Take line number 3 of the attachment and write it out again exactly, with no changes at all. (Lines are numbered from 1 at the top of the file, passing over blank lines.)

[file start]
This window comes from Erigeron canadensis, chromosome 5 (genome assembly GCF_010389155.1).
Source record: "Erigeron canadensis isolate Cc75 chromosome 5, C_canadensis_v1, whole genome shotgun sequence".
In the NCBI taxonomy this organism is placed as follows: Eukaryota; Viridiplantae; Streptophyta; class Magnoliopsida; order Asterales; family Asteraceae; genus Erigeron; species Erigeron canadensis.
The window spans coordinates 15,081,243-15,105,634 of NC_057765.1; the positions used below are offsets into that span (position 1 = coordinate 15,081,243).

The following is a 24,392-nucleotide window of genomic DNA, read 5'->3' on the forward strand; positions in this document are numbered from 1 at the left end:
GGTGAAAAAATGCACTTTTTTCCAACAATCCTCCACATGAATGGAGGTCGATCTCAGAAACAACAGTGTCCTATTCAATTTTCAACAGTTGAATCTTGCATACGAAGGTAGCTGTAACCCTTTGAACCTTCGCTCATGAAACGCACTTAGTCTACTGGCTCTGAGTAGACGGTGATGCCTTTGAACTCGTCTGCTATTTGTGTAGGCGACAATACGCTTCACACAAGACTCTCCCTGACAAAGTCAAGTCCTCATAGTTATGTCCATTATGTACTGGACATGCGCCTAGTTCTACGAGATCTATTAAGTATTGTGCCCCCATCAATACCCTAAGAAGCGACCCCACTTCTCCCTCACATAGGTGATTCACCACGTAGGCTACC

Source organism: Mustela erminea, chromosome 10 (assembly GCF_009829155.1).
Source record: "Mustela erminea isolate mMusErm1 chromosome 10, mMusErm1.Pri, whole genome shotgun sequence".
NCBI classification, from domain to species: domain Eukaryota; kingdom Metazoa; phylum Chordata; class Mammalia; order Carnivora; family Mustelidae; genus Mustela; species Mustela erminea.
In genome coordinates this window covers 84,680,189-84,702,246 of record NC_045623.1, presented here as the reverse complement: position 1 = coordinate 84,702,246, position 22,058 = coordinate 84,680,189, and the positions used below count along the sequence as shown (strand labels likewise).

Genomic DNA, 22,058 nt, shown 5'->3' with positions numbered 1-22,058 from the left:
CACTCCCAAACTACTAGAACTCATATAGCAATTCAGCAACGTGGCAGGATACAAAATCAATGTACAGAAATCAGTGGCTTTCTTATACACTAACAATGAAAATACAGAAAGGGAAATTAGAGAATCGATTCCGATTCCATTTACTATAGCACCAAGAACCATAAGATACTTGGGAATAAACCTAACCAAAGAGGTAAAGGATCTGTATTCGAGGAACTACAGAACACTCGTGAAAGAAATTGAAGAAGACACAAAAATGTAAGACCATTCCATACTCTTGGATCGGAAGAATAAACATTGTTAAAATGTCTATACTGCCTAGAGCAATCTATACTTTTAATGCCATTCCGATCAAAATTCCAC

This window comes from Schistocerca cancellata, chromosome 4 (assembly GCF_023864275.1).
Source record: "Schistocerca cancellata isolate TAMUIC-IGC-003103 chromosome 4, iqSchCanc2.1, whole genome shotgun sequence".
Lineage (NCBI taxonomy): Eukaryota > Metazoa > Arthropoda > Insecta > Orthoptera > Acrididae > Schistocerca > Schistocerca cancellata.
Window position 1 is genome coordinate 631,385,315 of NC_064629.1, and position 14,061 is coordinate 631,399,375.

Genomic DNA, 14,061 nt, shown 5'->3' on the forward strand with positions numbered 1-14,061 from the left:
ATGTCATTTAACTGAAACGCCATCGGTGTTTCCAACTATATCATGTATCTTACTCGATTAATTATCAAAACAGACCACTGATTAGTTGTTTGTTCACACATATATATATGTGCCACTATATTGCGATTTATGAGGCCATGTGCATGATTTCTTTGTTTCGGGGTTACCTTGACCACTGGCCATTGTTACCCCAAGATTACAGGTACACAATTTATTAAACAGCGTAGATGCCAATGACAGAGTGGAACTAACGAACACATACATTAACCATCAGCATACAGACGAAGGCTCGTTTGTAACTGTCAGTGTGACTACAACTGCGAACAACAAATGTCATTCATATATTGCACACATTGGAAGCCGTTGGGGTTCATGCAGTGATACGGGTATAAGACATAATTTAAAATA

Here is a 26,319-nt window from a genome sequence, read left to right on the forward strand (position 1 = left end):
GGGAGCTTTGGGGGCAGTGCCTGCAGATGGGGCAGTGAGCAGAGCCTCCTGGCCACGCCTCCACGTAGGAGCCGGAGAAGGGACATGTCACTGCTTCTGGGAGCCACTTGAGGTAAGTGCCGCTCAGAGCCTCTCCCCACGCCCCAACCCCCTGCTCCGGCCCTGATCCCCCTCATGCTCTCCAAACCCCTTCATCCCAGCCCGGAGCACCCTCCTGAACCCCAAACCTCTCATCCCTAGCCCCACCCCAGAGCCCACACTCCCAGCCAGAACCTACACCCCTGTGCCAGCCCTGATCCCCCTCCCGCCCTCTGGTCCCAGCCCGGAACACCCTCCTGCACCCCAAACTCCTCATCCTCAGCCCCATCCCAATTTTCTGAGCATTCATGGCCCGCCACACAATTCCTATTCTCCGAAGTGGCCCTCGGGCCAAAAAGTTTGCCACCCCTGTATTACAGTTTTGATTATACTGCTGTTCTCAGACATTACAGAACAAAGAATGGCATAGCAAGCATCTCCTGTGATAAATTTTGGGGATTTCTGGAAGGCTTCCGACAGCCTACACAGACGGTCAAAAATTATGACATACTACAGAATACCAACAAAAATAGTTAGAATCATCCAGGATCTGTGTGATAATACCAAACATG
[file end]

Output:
In the NCBI taxonomy this organism is placed as follows: Eukaryota; Viridiplantae; Streptophyta; class Magnoliopsida; order Asterales; family Asteraceae; genus Erigeron; species Erigeron canadensis.